#artificial intelligence #comparison #deep learning #machine learning #machine learning vs deep learning

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The Deep Learning DevCon 2020, DLDC 2020, has exciting talks and sessions around the latest developments in the field of deep learning, that will not only be interesting for professionals of this field but also for the enthusiasts who are willing to make a career in the field of deep learning. The two-day conference scheduled for 29th and 30th October will host paper presentations, tech talks, workshops that will uncover some interesting developments as well as the latest research and advancement of this area. Further to this, with deep learning gaining massive traction, this conference will highlight some fascinating use cases across the world.

Here are ten interesting talks and sessions of DLDC 2020 that one should definitely attend:

**Also Read:** Why Deep Learning DevCon Comes At The Right Time

**By Dipanjan Sarkar**

**About: **Adversarial Robustness in Deep Learning is a session presented by Dipanjan Sarkar, a Data Science Lead at Applied Materials, as well as a Google Developer Expert in Machine Learning. In this session, he will focus on the adversarial robustness in the field of deep learning, where he talks about its importance, different types of adversarial attacks, and will showcase some ways to train the neural networks with adversarial realisation. Considering abstract deep learning has brought us tremendous achievements in the fields of computer vision and natural language processing, this talk will be really interesting for people working in this area. With this session, the attendees will have a comprehensive understanding of adversarial perturbations in the field of deep learning and ways to deal with them with common recipes.

Read an interview with Dipanjan Sarkar.

**By Divye Singh**

**About: **Imbalance Handling with Combination of Deep Variational Autoencoder and NEATER is a paper presentation by Divye Singh, who has a masters in technology degree in Mathematical Modeling and Simulation and has the interest to research in the field of artificial intelligence, learning-based systems, machine learning, etc. In this paper presentation, he will talk about the common problem of class imbalance in medical diagnosis and anomaly detection, and how the problem can be solved with a deep learning framework. The talk focuses on the paper, where he has proposed a synergistic over-sampling method generating informative synthetic minority class data by filtering the noise from the over-sampled examples. Further, he will also showcase the experimental results on several real-life imbalanced datasets to prove the effectiveness of the proposed method for binary classification problems.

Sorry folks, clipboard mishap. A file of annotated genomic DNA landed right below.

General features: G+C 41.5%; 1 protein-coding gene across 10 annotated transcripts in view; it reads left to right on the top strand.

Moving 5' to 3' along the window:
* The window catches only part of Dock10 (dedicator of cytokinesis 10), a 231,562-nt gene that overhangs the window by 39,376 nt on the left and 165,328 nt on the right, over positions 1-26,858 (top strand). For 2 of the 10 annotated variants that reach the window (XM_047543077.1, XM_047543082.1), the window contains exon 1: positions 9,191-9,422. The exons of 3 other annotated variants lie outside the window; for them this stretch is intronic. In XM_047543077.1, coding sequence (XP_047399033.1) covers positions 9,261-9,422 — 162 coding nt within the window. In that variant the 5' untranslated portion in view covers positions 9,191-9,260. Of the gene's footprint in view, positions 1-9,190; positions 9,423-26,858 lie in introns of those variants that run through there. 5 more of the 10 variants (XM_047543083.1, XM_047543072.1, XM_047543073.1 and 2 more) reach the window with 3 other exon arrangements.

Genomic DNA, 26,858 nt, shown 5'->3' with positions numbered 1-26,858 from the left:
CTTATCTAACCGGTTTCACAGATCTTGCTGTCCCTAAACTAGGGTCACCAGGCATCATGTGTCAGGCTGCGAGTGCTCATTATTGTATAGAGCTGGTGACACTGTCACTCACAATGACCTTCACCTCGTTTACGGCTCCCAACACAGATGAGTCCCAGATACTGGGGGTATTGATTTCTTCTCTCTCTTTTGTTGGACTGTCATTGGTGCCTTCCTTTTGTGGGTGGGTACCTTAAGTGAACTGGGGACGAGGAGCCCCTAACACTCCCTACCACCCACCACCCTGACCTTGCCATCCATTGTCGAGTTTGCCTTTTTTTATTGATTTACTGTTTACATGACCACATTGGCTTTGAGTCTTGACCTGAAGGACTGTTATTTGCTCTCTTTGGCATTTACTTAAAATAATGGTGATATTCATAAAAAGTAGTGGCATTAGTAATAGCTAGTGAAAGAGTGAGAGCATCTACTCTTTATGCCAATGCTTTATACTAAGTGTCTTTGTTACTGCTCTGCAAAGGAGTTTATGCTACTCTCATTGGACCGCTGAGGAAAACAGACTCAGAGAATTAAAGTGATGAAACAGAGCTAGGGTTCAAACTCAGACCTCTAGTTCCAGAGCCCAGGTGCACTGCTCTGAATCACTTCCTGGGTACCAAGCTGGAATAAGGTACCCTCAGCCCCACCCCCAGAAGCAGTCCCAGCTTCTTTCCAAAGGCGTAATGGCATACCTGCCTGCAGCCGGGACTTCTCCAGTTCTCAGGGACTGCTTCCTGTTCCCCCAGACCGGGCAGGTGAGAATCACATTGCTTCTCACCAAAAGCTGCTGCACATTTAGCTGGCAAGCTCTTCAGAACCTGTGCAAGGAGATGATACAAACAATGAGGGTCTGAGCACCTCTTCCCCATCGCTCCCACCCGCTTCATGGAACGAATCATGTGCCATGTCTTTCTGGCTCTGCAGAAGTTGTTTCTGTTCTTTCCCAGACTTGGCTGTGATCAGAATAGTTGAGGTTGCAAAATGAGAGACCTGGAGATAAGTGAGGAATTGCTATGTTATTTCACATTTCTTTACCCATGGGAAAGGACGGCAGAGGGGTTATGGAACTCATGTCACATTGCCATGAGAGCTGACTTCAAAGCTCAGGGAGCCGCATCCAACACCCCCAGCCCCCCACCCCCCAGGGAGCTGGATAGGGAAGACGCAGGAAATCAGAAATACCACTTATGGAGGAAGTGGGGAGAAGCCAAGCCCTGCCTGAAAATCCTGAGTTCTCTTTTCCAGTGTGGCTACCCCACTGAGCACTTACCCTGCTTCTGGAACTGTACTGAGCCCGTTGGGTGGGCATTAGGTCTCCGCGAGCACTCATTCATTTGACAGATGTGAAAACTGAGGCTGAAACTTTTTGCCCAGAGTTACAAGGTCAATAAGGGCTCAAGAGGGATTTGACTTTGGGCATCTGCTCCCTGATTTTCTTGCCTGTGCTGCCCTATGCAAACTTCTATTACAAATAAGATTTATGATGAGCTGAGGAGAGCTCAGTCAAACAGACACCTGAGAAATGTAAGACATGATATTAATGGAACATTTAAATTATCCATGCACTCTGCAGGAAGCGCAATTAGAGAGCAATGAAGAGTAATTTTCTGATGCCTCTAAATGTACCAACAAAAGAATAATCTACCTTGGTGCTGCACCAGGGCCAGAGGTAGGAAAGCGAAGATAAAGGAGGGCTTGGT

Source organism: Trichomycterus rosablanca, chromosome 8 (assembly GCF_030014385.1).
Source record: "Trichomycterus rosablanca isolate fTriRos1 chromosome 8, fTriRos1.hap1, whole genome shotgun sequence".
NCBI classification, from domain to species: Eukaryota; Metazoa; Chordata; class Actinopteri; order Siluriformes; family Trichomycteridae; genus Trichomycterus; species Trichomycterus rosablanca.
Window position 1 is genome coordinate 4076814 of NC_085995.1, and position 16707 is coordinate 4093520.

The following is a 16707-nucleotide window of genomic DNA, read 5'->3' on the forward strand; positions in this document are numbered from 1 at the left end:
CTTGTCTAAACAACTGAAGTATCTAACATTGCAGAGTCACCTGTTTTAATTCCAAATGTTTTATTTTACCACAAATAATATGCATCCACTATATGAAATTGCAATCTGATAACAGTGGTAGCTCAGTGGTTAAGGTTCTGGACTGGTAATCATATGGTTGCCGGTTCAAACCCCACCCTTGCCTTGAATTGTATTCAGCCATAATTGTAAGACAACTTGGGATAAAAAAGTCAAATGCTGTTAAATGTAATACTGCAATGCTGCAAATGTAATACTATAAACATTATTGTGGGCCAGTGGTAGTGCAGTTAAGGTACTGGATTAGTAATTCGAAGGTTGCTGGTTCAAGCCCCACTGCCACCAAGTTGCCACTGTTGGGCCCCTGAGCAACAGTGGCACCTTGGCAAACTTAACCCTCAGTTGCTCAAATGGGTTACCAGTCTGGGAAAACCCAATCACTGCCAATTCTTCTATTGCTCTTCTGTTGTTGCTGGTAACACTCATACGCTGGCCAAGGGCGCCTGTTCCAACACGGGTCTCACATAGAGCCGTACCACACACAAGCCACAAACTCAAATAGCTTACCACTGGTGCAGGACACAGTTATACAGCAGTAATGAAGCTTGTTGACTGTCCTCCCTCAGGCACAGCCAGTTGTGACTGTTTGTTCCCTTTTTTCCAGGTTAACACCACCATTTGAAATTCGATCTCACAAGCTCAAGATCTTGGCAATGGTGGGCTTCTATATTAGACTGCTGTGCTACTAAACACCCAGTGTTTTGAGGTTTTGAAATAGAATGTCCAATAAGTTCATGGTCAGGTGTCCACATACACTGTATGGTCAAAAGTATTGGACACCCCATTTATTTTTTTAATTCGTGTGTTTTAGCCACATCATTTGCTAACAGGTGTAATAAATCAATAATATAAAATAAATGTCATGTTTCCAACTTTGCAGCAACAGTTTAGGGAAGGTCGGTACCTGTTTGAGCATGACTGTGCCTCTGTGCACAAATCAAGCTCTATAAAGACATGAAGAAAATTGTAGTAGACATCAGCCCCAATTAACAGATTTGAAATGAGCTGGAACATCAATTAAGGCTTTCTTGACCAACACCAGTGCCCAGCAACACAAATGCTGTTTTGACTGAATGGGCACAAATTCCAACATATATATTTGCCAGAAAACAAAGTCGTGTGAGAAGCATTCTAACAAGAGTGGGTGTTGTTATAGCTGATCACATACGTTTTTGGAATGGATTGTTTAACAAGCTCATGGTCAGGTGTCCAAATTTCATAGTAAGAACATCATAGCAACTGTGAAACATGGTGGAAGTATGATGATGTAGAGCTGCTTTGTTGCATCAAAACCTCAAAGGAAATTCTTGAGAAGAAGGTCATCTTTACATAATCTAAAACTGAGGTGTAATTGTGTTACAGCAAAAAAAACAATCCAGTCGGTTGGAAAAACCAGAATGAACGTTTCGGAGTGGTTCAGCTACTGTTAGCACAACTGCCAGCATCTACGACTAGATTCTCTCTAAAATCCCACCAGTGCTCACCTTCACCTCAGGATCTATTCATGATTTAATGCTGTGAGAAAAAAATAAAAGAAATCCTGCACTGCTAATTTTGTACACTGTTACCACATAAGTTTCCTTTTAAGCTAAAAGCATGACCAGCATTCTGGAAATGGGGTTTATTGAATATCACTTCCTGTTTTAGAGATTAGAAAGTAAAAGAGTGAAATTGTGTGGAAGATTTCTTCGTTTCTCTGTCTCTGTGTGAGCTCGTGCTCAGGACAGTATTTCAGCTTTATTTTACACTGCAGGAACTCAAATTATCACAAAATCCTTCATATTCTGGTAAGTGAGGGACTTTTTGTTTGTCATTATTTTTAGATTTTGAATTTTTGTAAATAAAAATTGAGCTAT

**By Dongsuk Hong**

**About:** This is a paper presentation given by Dongsuk Hong, who is a PhD in Computer Science, and works in the big data centre of Korea Credit Information Services. This talk will introduce the attendees with machine learning and deep learning models for predicting self-employment default rates using credit information. He will talk about the study, where the DNN model is implemented for two purposes — a sub-model for the selection of credit information variables; and works for cascading to the final model that predicts default rates. Hong’s main research area is data analysis of credit information, where she is particularly interested in evaluating the performance of prediction models based on machine learning and deep learning. This talk will be interesting for the deep learning practitioners who are willing to make a career in this field.